The Bold Balance of Characters and Caution; Mississippi Uniqueness

        Whenever I do a book store gig I try to incorporate a visit to a local school. This all started with my Mississippi miracle I’ve told you about before. I enjoy visiting with young people. I guess it’s because except for the gray hair and the age, I’m just a large child myself. If the good Lord hadn’t given me a good grown-up doctor brain and a fine wife and children I guess I might have starved to death. I never got all the kid out of me and in many ways never did learn how to be an adult. I found these kids to be so unspoiled, yet far more sophisticated than I was at the same age. I am certain they realized that part of my writer gig is that it makes me feel younger, and they granted me that privilege.

        After I met with the Jr. English class, several of them wrote to thank me for coming. They picked up on my every idea, and then some.

       One commented as adults their principal and I were bold. We met as total strangers on the golf course in 2007 and took a chance on becoming friends. I thought about that. I’m not sure we were so much bold as old. After three decades of one patient after another before you, a Doc gets a pretty good notion as to who tells you the truth and who doesn’t. Most people are straight up, but you only have about fifteen minutes to sift out any disingenuous motives. So far, I’ve never run into a gray-haired mandolin player who loved the gospel and had it turn out to be a problem. I guess I’d advise my young friends, yes, be bold, but be “old” too. Don’t lose your enthusiasm, but also proceed with caution.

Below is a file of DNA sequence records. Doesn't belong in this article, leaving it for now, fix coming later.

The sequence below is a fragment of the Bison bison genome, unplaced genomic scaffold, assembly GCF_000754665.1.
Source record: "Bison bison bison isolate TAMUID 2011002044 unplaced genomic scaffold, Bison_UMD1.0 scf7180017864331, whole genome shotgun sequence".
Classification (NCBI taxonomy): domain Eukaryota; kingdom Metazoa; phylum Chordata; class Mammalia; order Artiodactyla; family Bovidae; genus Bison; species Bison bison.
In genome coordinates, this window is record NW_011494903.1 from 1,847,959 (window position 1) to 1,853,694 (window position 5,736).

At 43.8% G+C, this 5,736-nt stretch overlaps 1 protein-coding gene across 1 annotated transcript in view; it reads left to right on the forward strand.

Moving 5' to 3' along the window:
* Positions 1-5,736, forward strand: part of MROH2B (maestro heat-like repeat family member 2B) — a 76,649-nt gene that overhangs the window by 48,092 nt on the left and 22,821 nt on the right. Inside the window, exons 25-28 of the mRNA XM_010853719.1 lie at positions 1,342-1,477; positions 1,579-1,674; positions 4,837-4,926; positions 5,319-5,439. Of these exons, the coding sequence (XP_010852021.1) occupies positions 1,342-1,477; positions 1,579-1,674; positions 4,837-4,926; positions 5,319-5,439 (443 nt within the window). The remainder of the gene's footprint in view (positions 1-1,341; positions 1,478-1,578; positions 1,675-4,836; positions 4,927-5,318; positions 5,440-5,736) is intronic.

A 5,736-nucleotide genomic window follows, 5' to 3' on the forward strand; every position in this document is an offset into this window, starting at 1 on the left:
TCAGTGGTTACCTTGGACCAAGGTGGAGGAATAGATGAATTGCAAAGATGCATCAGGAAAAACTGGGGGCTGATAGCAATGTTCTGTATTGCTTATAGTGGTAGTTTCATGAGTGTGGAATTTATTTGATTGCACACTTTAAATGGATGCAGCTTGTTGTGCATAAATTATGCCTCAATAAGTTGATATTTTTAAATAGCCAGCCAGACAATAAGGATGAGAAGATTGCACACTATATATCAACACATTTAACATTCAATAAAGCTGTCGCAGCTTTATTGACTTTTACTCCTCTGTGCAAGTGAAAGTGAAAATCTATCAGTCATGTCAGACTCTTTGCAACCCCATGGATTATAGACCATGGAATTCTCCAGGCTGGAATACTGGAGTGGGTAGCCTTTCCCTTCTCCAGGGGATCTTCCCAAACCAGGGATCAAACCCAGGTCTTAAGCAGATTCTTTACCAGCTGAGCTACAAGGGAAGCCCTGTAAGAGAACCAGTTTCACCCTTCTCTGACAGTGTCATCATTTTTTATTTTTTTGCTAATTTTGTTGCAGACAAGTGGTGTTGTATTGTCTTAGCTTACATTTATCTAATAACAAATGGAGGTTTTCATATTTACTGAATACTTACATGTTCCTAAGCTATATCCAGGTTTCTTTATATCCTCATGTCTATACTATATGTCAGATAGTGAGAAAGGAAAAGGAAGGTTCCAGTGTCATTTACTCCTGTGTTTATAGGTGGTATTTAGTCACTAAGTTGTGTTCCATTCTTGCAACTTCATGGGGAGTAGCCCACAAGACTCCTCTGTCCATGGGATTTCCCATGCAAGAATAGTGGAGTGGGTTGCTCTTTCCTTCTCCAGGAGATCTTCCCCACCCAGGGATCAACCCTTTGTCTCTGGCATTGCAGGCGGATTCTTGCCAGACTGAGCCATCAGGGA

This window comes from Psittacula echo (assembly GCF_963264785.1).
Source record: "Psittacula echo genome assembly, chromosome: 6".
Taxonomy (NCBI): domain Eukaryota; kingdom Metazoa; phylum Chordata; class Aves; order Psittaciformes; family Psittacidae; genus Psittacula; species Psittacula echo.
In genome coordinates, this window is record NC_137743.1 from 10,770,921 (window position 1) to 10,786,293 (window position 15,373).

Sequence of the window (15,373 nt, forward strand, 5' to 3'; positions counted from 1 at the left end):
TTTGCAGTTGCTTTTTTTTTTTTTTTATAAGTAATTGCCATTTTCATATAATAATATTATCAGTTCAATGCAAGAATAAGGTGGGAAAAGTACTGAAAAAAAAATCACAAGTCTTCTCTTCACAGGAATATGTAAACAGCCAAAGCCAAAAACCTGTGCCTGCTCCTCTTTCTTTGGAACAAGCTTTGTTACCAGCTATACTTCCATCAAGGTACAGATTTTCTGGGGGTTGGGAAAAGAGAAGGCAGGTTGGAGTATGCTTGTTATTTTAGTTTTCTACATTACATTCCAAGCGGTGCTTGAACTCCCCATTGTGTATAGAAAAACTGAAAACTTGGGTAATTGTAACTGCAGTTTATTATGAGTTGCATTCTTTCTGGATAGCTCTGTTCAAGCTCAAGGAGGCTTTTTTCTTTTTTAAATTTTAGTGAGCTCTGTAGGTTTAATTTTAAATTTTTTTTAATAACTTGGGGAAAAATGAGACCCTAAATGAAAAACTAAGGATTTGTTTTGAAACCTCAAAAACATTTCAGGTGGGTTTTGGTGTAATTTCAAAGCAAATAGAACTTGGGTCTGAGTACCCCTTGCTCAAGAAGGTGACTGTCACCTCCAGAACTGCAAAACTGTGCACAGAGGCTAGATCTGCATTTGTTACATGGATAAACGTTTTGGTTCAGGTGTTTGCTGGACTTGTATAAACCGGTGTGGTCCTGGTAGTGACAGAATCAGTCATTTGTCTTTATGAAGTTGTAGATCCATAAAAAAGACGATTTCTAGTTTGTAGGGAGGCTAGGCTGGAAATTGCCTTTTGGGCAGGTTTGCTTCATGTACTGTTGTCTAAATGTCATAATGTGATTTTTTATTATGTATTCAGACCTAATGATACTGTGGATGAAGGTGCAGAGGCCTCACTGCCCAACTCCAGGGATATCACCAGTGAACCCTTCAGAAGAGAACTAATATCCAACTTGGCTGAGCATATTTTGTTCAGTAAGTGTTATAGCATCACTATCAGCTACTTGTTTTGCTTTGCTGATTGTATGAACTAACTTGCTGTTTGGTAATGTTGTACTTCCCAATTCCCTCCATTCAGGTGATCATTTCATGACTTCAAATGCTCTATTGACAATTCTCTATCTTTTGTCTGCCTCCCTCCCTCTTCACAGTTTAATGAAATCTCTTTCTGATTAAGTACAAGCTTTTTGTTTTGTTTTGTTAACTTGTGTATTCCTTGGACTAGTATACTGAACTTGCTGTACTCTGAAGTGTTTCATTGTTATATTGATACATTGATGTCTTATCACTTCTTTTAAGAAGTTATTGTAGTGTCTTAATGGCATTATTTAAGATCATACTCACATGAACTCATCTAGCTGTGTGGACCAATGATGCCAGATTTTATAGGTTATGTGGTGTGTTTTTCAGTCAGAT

They made some fine observations about character creation. As a doctor you have to be a perpetual student to survive. I remember the first time I visited Mississippi. We were near Biloxi. My dad saw a man walk across the street and said, “Look at the way he walks, he’s had a stroke.”

        I thought if he could diagnose a man he’d never met from the driver’s seat of the family car he must be the smartest man in the world. It jump-started a life long habit of observation. I still recall how the man walked. He had what I now call an ‘antalgic gait’ (a sway) and his left arm didn’t swing right.

        In the class we talked about character creation. As a writer, and as a doctor, you have to observe and record the smallest of details and burn them into your brain. As one student observed, “every character is somehow derived from the subconscious mind of the writer.” Give that young’un an “A” for the day.

        As I read their feedback, a realization struck me. My daughter has always said I could spot a bad actor and find a legal and ethical way to neutralize them faster than any adult she’d ever meet. After all these years, I am pretty good with that skill, but my radar isn’t perfect. This student understood one aspect of my writing I hadn’t fully considered. It has evolved into a tool for me. My day job depends on an accurate interpretation of situations to avoid trouble for either me or my people. Creation of characters allowed me a safe way to examine human behavior. The student was right. Create your characters in fiction with abandon, but in real life hold your people close and proceed with caution. To be wild and dangerous in art might allow one to be sane and safe in reality.